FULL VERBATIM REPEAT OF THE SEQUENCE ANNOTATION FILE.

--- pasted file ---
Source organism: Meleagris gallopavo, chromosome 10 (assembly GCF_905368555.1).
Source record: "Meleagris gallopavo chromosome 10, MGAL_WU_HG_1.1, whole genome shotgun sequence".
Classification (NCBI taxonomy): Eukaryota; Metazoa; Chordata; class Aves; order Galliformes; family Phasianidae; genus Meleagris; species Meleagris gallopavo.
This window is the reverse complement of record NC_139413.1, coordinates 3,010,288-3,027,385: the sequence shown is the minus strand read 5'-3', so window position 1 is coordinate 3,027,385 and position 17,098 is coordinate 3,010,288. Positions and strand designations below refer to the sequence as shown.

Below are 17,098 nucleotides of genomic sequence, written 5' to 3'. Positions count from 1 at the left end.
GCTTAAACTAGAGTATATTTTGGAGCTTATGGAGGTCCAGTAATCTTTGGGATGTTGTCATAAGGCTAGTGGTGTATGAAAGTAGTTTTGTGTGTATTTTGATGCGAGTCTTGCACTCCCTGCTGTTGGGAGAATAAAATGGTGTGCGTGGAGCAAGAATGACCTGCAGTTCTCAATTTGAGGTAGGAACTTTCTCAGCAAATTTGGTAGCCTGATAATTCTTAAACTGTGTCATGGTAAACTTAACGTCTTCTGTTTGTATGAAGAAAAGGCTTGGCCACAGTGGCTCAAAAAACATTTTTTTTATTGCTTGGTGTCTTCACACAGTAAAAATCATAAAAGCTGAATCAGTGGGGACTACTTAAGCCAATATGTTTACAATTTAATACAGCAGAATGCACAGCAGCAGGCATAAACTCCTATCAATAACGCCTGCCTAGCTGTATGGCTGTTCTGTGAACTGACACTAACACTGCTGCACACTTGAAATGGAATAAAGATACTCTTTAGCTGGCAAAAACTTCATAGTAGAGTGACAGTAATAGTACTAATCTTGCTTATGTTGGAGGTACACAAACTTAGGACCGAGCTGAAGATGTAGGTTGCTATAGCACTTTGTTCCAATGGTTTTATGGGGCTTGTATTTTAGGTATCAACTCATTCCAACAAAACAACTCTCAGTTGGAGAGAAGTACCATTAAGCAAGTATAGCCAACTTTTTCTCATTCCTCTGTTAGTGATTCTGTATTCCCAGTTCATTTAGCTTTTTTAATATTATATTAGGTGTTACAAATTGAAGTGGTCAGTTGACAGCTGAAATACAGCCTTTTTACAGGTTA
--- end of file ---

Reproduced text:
Source organism: Meleagris gallopavo, chromosome 10 (assembly GCF_905368555.1).
Source record: "Meleagris gallopavo chromosome 10, MGAL_WU_HG_1.1, whole genome shotgun sequence".
Classification (NCBI taxonomy): Eukaryota; Metazoa; Chordata; class Aves; order Galliformes; family Phasianidae; genus Meleagris; species Meleagris gallopavo.
This window is the reverse complement of record NC_139413.1, coordinates 3,010,288-3,027,385: the sequence shown is the minus strand read 5'-3', so window position 1 is coordinate 3,027,385 and position 17,098 is coordinate 3,010,288. Positions and strand designations below refer to the sequence as shown.

Below are 17,098 nucleotides of genomic sequence, written 5' to 3'. Positions count from 1 at the left end.
GCTTAAACTAGAGTATATTTTGGAGCTTATGGAGGTCCAGTAATCTTTGGGATGTTGTCATAAGGCTAGTGGTGTATGAAAGTAGTTTTGTGTGTATTTTGATGCGAGTCTTGCACTCCCTGCTGTTGGGAGAATAAAATGGTGTGCGTGGAGCAAGAATGACCTGCAGTTCTCAATTTGAGGTAGGAACTTTCTCAGCAAATTTGGTAGCCTGATAATTCTTAAACTGTGTCATGGTAAACTTAACGTCTTCTGTTTGTATGAAGAAAAGGCTTGGCCACAGTGGCTCAAAAAACATTTTTTTTATTGCTTGGTGTCTTCACACAGTAAAAATCATAAAAGCTGAATCAGTGGGGACTACTTAAGCCAATATGTTTACAATTTAATACAGCAGAATGCACAGCAGCAGGCATAAACTCCTATCAATAACGCCTGCCTAGCTGTATGGCTGTTCTGTGAACTGACACTAACACTGCTGCACACTTGAAATGGAATAAAGATACTCTTTAGCTGGCAAAAACTTCATAGTAGAGTGACAGTAATAGTACTAATCTTGCTTATGTTGGAGGTACACAAACTTAGGACCGAGCTGAAGATGTAGGTTGCTATAGCACTTTGTTCCAATGGTTTTATGGGGCTTGTATTTTAGGTATCAACTCATTCCAACAAAACAACTCTCAGTTGGAGAGAAGTACCATTAAGCAAGTATAGCCAACTTTTTCTCATTCCTCTGTTAGTGATTCTGTATTCCCAGTTCATTTAGCTTTTTTAATATTATATTAGGTGTTACAAATTGAAGTGGTCAGTTGACAGCTGAAATACAGCCTTTTTACAGGTTA